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Tomorrow is WWDC…

On June 6, 2010, in Apple, by Brian Huberd

…and boy do I have a lot on my mind before the keynote. So bear with me.

First, let’s talk data plans…AT&T…

For the iPhone: They’ve changed the plans to $15 for 200 meg and $25 for 2 gig. That’s GREAT! I love it! I hardly use more than 200 meg per month, so I can go ahead and switch my plan to that $15 plan and save money. AWESOME!

Except that with the release of iPhone OS 4.0 due this month that Apple is introducing multitasking which will be great for streaming apps to run in the background like, say, Pandora. That’d snap that 200 meg in two like a twig and probably eye the 2 gig data cap with hungry eyes.

Fortunately, those with 3g and 3gs iPhones can grandfather their plan into their iPhone upgrade when they renew their contract and keep their unlimited $30/month data plan. But only if they renew.

Oh, and don’t forget, AT&T doubled their early-termination-fee to well over $300 too!

So instead of working tirelessly to upgrade their network into a first-class cellular network, they’re working tirelessly to make sure their new and existing customers are locked in for at least another couple years. Not that the significant impact to AT&T’s network once people decide to pull down all sorts of streaming information, and the potential for video chats now that we all but know officially of the front facing camera, plus rumors of a Verizon-based iPhone coming out later in the year are making them sweat it out a bit. Who cares about customer satisfaction when you’re going to vacuum up their money anyway?

For the iPad…

If it wasn’t clear enough from the above – SCREW YOU AT&T! Really? Only a couple months of this “amazing price” for unlimited data? Oh, you can grandfather in your existing unlimited plans if you activate before…tomorrow (June 7th), and apparently continue to renew. So if you don’t need unlimited every month and drop the plan, well…you’re up a creek, because once you cancel, you ain’t gettin’ it back. The best you can hope for is again the two gig plan. This may work for some…but don’t count on any heavy duty Netflix streaming unless you can hook up to a wifi hotspot…

Don’t forget the backgrounding that’ll be going on with the iPad as well once the 4.0 software is available for the iPad in the fall. Just a word to the wise to pay attention to what and how much you’re streaming.

Now let’s talk about WWDC stuff.

Clearly the new iPhone will be announced for all to see, no thanks to the losers at Gizmodo (where responsible journalism is just a phrase they’ve heard once…never when someone was describing them). We’ll also probably see a final release date of the 4.0 iPhone software as well for the 3g and 3gs users. Apparently Mac OS X 10.6.4 will be released as well, but I’m sure there will be a new iTunes to work with the new iPhone hardware and software. Maybe some new features, but at least compatibility updates can be expected.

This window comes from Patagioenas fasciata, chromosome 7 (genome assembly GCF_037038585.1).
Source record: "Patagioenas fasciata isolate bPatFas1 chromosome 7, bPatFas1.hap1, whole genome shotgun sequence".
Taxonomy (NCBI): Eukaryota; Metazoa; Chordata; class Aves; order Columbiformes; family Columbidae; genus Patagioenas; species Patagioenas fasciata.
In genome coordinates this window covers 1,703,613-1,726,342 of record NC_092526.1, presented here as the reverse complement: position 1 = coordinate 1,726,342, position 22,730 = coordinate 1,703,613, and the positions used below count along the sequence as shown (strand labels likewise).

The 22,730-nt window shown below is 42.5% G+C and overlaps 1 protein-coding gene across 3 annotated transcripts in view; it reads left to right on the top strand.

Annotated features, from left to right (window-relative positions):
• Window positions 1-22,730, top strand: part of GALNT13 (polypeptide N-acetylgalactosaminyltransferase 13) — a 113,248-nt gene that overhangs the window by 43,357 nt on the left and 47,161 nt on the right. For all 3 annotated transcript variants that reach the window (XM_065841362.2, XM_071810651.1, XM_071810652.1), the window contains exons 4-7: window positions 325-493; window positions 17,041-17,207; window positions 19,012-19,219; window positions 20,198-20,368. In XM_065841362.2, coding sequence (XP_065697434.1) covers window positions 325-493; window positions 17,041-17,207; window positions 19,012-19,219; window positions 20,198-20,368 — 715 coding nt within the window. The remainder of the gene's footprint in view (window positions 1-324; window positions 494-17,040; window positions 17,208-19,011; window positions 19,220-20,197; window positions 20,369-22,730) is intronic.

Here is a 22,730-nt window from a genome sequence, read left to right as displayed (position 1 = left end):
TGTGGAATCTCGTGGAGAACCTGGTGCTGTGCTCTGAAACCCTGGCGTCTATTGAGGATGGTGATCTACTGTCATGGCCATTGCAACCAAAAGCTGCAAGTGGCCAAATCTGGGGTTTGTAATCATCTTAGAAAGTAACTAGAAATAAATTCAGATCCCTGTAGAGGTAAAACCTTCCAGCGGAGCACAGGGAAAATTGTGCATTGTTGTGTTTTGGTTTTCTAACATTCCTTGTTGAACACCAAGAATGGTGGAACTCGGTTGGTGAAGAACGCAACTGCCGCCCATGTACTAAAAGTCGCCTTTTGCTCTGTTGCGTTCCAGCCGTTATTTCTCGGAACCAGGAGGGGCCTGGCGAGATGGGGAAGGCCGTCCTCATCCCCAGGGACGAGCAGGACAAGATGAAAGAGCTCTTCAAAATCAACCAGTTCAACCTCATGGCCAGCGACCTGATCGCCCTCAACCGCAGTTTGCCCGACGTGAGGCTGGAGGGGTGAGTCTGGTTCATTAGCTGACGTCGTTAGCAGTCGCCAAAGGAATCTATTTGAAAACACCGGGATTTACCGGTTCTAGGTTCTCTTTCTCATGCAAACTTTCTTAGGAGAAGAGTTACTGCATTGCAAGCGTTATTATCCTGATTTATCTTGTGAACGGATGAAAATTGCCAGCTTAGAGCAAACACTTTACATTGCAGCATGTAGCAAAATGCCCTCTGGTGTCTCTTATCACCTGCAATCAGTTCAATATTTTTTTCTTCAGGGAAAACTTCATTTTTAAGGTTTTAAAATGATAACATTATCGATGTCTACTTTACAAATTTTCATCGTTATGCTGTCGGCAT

The other big rumor is Safari 5.0′s release. What’s supposed to be cool is that Apple will officially have some sort of real plug-in API like Firefox so you can do Firefox-type add-ons. If so, I’ll switch back to Safari from Firefox. Not that I don’t like Firefox, or really am particularly religious about a web browser, but…that weird Firefox/performance/memory leak issue really is getting old (on every platform), and Firefox isn’t a native Mac OS X application – so (for example) if I right click on a word for spell checking, it isn’t using the Mac OS X dictionary, but the included Firefox dictionary. Why double up the effort? Why not get Firefox as a full, native Coca application?

Yes, I know of Camino, and it’s Firefox’s Gecko rendering engine in the Coca shell to make it a full native application. However, it doesn’t use the Firefox plugins. Which is the appeal of Firefox. To me at least.

No easy answers…but if I can get the suite of Firefox plug ins that I personally use ported over to Safari, I’d be a happy camper.

Oh, and Apple…if you’re trying to show off how HTML 5 is better than a proprietary plug in, don’t lock that page that shows off these great features of HTML 5 into working with your own browser only. I suspect that Safari isn’t the only browser that works with HTML 5 right now. Call it a hunch. If you must, do your usual Apple-y talk of how HTML 5 is great, and now HTML 5 is even better on Safari since it’s sooooo compliant so if something breaks in IE 8 or Chrome people will be warned and will at least be able to check it out with their browser of choice. Just a suggestion…

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